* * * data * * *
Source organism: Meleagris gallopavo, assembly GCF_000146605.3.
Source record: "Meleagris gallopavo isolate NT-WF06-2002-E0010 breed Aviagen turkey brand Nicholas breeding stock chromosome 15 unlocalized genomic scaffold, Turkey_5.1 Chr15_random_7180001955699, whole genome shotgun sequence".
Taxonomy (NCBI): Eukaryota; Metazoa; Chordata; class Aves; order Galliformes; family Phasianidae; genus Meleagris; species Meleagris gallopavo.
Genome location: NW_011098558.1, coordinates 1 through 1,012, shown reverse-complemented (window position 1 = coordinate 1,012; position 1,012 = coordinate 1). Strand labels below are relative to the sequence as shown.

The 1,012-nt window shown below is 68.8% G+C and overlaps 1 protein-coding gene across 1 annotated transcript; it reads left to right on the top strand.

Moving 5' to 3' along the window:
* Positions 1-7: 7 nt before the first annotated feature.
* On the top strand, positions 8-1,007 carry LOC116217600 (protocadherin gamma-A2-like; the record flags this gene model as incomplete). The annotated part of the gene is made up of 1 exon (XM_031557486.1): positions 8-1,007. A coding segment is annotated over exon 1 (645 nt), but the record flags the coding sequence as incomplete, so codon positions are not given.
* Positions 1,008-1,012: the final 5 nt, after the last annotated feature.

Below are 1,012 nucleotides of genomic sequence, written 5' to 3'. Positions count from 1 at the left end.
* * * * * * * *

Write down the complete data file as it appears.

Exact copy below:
Source organism: Meleagris gallopavo, assembly GCF_000146605.3.
Source record: "Meleagris gallopavo isolate NT-WF06-2002-E0010 breed Aviagen turkey brand Nicholas breeding stock chromosome 15 unlocalized genomic scaffold, Turkey_5.1 Chr15_random_7180001955699, whole genome shotgun sequence".
Taxonomy (NCBI): Eukaryota; Metazoa; Chordata; class Aves; order Galliformes; family Phasianidae; genus Meleagris; species Meleagris gallopavo.
Genome location: NW_011098558.1, coordinates 1 through 1,012, shown reverse-complemented (window position 1 = coordinate 1,012; position 1,012 = coordinate 1). Strand labels below are relative to the sequence as shown.

The 1,012-nt window shown below is 68.8% G+C and overlaps 1 protein-coding gene across 1 annotated transcript; it reads left to right on the top strand.

Moving 5' to 3' along the window:
* Positions 1-7: 7 nt before the first annotated feature.
* On the top strand, positions 8-1,007 carry LOC116217600 (protocadherin gamma-A2-like; the record flags this gene model as incomplete). The annotated part of the gene is made up of 1 exon (XM_031557486.1): positions 8-1,007. A coding segment is annotated over exon 1 (645 nt), but the record flags the coding sequence as incomplete, so codon positions are not given.
* Positions 1,008-1,012: the final 5 nt, after the last annotated feature.

Below are 1,012 nucleotides of genomic sequence, written 5' to 3'. Positions count from 1 at the left end.